The Rangers had never won an arbitration case until I started working on them and then we won three in a row. I think the credit for that really belongs to the whole arbitration team, but that success did shift things where I was being valued more for my arbitration work and in providing analysis used in other contract negotiations. Yes, I was not happy with that shift; I did not think it was the most valuable use of my work, and there were aspects of the arbitration work that bothered me. I had trained my whole life to reveal the truth, and at times there was pressure in these cases to do the opposite, to conceal the truth. I did envision changing to a consultant as a way to escape the possibility of this type of work dominating my future use.

But a huge, huge factor in my decision is that I was deeply depressed over something that had happened in my personal life, and I saw breaking away from working for a single team as a way to keep it from happening again. When I took the job with the Rangers, I was engaged to a woman whose career required her to be in Michigan for just a couple more years, then she would join me in Texas and we would marry. She then went through a change in her career where she needed to stay in Michigan, could never see moving to Texas, and she broke off the engagement.

As it turned out, this change in my career was critical to my future marriage to my wife Cathy. She had a situation that firmly required our living in Northern California. By then I was established in my career as a major league consultant and as my own boss I was able to make the move from Texas to California without any disruption of that career.

For the record, Tom Grieve and the Rangers were incredibly supportive in that transition period and immediately signed up as my first client (doing mostly arbitration work but it still made things much easier). I also want to specifically acknowledge club President Mike Stone who, along with Tom, made sure it was known that the Rangers had not fired me, that they were happy with my work and I had come to them with the need to make this change. I naively had not realized the importance of that being clear, and there they were, already taking care of it.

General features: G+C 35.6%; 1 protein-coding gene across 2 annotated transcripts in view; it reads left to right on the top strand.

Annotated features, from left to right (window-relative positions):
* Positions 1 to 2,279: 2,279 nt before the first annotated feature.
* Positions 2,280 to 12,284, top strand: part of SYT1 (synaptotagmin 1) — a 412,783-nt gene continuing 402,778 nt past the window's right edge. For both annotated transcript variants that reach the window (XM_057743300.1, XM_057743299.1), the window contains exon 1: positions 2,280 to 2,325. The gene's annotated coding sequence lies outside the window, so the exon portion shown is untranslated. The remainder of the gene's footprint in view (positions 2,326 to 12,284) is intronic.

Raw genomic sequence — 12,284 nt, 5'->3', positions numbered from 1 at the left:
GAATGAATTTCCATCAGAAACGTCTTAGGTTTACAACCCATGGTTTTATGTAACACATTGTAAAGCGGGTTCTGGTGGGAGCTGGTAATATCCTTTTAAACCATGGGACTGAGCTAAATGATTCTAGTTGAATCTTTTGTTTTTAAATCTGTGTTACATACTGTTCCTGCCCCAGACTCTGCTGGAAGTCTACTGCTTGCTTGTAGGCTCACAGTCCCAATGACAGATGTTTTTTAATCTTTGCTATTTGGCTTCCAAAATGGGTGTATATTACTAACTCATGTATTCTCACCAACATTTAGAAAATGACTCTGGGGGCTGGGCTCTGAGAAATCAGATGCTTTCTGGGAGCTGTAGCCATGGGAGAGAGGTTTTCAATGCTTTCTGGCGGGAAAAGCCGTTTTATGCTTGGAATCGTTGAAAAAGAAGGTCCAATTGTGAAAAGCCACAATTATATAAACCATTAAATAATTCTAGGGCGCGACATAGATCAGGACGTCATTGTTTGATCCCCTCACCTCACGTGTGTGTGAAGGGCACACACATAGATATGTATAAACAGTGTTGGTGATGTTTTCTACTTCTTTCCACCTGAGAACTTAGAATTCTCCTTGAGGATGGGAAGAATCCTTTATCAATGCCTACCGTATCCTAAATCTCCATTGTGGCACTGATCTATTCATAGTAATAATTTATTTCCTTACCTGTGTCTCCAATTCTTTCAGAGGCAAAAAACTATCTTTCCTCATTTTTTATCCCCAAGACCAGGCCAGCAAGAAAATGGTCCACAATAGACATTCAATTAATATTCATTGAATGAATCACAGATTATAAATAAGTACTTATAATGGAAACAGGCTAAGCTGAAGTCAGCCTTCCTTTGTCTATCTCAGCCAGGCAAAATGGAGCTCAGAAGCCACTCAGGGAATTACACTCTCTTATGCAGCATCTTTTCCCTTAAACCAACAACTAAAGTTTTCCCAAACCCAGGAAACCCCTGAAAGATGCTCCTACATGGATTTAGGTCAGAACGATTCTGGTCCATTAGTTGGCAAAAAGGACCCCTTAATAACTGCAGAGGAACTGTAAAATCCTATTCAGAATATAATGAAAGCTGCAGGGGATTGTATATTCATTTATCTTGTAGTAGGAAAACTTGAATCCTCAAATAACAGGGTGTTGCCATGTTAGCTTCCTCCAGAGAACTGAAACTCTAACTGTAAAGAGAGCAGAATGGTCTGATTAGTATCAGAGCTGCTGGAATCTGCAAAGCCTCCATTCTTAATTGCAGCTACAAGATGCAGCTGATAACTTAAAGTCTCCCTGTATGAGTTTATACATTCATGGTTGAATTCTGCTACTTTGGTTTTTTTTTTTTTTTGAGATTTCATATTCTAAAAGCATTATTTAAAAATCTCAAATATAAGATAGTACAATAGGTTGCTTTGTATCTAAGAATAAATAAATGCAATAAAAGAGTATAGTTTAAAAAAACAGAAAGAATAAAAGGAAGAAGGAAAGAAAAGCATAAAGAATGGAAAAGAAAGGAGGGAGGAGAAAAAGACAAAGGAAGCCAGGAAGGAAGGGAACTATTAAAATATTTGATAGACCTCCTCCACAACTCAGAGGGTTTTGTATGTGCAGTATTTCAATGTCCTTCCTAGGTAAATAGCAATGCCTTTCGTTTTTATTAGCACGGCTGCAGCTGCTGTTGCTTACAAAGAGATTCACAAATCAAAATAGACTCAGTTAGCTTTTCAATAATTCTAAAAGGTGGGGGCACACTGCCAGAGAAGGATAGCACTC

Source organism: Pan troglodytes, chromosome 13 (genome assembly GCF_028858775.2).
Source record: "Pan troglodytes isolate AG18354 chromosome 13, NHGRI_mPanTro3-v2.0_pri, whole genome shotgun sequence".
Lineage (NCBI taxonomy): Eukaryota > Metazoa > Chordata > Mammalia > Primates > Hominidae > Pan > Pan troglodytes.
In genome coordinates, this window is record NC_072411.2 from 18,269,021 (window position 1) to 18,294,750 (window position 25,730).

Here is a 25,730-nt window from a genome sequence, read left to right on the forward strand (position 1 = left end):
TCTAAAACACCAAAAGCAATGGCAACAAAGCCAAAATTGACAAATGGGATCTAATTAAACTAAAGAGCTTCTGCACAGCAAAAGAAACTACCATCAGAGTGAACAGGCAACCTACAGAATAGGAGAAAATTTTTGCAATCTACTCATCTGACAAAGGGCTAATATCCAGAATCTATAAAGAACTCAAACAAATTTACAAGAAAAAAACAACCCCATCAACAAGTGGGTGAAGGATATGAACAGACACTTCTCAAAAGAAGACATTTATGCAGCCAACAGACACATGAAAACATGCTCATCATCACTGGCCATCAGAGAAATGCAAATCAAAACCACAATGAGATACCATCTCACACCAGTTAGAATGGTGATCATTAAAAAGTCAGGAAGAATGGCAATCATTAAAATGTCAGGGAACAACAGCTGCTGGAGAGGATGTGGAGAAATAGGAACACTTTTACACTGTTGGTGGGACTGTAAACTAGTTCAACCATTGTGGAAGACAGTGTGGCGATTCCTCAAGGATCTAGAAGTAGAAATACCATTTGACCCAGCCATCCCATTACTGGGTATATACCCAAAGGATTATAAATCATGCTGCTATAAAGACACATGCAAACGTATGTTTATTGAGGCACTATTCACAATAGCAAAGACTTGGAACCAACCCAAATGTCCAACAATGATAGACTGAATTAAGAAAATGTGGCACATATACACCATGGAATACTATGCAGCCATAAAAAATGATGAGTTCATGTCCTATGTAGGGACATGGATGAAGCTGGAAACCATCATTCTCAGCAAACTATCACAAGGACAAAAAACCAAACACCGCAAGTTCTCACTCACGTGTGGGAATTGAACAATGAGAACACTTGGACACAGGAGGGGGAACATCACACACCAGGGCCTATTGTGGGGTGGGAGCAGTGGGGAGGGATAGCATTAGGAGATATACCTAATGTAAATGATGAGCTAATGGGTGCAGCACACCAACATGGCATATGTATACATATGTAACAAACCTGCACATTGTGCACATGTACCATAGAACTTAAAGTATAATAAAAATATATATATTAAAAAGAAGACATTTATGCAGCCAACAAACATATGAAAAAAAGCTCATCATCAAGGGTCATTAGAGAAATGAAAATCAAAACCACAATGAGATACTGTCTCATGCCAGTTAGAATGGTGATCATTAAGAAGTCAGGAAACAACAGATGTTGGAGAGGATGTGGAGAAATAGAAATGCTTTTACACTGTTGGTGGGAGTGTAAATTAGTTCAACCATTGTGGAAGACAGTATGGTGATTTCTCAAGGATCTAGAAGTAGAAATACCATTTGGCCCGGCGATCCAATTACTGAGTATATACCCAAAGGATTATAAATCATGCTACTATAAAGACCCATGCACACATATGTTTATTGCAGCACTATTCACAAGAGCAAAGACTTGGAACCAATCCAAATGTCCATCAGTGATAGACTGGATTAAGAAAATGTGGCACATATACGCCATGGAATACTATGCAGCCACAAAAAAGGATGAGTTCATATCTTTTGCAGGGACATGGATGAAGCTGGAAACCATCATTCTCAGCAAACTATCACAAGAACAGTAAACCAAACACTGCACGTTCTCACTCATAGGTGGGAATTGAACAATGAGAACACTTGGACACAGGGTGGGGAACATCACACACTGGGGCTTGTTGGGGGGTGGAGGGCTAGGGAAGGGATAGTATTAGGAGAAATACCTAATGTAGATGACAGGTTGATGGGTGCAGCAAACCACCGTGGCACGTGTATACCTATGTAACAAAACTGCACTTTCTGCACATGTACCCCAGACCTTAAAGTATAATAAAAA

5) Mr. Schwarz ended up writing very little about the last 75% of my career, and gives a mistaken impression about my degree of involvement with STATS Inc. in that period. As it reads, it sounds like I stopped working with the teams at some point to go work with STATS. That’s totally wrong. After seeing his draft I clarified in writing for Mr. Schwarz the actual nature of that relationship. STATS was a client of my consulting service. I never was their employee, and I never stopped working for the teams which was always the focus of my business. I always did far, far more work for my year-round clients than I ever did for STATS. Every year at least 70% of my income came directly from my consulting work with the teams. I made several suggestions to Mr. Schwarz for how he could better cover that part of my career and still be brief. Near as I can tell, he didn’t use any. I suggested these three paragraphs to round it out both better and more accurately.

 Wright continued to work with the Rangers as a year-round consultant. He added other clubs as the years went by, though always limiting himself to one year-round client in each league. Each year he would also do piece work projects for several other teams. A popular service in the 1989-96 period was his supplemental advance scout report for post-season play which was used by four World Championship clubs. He also fulfilled a personal goal of assisting in the birth of a franchise when he consulted for two years with the Arizona Diamondbacks in preparing for their expansion draft.

The longest client of Wright’s year-round consulting service was Fred Claire of the Los Angeles Dodgers who used Wright during the last 10 years of his long career. In 1994 Claire encouraged Wright to consider being a GM. Claire was the first baseball executive to envision someone like Wright working as a GM, and he served as a recommendation when Wright sought an interview for the GM vacancy in St. Louis.